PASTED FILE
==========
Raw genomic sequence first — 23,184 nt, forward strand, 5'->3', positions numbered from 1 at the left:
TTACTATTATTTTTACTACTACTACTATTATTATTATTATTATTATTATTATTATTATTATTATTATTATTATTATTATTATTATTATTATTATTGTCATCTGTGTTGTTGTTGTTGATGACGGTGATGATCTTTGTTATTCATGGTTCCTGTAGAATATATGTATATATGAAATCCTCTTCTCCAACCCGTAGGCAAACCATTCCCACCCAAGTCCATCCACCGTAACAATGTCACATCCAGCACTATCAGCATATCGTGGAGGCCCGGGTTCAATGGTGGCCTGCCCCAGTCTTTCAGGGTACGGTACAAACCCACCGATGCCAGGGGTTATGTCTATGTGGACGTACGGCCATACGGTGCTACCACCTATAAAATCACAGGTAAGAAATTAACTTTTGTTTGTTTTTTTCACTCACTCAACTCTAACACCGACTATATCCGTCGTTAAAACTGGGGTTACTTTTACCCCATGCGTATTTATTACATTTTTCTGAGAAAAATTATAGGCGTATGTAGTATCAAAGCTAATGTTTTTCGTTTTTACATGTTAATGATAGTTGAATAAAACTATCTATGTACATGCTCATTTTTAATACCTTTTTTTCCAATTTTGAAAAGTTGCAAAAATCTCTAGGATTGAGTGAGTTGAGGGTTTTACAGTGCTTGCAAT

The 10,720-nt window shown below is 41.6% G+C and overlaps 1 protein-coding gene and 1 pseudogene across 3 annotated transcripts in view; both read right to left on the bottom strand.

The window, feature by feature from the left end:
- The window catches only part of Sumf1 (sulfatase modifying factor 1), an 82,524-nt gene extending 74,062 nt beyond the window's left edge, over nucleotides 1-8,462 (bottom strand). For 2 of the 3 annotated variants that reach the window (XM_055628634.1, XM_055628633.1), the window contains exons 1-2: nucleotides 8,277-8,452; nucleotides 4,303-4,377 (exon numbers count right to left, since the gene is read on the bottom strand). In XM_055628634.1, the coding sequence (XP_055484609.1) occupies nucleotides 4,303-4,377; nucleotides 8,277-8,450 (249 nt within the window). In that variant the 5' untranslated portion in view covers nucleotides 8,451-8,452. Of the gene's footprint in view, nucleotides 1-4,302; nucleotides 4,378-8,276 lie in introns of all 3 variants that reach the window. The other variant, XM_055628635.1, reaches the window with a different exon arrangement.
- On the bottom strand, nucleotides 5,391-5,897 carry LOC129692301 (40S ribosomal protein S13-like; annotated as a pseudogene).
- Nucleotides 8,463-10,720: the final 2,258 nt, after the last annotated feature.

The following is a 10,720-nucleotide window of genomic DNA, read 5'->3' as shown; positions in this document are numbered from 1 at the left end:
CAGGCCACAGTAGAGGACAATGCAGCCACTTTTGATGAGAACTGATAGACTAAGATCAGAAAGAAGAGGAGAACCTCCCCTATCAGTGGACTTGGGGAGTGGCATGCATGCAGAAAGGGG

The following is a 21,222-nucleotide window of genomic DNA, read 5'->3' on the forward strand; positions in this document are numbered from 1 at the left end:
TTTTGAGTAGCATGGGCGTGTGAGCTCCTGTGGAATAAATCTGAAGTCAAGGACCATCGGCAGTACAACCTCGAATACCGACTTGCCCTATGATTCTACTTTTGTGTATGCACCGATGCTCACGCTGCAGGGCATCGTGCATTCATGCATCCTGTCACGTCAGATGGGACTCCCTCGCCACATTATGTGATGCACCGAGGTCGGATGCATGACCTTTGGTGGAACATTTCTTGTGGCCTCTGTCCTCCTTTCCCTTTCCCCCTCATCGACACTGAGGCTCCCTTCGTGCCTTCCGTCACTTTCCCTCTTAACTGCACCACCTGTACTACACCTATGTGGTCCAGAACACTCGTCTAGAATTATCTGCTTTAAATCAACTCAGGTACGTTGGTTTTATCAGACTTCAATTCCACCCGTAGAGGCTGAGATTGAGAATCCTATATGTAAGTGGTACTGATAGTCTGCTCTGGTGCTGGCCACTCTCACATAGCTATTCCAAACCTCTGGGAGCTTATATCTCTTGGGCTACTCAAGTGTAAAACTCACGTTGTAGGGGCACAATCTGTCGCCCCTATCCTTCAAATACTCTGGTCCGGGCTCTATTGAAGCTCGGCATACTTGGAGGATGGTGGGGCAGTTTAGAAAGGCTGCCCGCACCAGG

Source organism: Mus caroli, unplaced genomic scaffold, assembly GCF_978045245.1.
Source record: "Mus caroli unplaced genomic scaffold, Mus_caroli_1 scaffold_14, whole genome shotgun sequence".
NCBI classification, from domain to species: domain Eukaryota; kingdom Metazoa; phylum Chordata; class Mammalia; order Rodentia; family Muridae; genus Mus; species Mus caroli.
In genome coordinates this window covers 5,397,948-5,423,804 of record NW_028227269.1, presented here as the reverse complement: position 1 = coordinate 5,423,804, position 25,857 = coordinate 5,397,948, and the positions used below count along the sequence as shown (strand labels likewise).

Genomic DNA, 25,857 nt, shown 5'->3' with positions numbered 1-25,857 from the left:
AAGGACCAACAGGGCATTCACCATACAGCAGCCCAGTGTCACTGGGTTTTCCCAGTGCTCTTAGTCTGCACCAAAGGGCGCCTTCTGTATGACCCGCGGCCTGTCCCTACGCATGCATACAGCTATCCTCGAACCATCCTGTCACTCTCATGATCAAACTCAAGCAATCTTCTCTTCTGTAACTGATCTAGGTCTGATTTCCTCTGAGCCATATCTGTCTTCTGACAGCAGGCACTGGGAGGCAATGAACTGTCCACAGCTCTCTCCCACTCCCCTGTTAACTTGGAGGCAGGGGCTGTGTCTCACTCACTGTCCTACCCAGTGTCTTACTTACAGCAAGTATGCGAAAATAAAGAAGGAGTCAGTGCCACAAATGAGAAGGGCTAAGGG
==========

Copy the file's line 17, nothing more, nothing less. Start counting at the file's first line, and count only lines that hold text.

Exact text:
AAGGACCAACAGGGCATTCACCATACAGCAGCCCAGTGTCACTGGGTTTTCCCAGTGCTCTTAGTCTGCACCAAAGGGCGCCTTCTGTATGACCCGCGGCCTGTCCCTACGCATGCATACAGCTATCCTCGAACCATCCTGTCACTCTCATGATCAAACTCAAGCAATCTTCTCTTCTGTAACTGATCTAGGTCTGATTTCCTCTGAGCCATATCTGTCTTCTGACAGCAGGCACTGGGAGGCAATGAACTGTCCACAGCTCTCTCCCACTCCCCTGTTAACTTGGAGGCAGGGGCTGTGTCTCACTCACTGTCCTACCCAGTGTCTTACTTACAGCAAGTATGCGAAAATAAAGAAGGAGTCAGTGCCACAAATGAGAAGGGCTAAGGG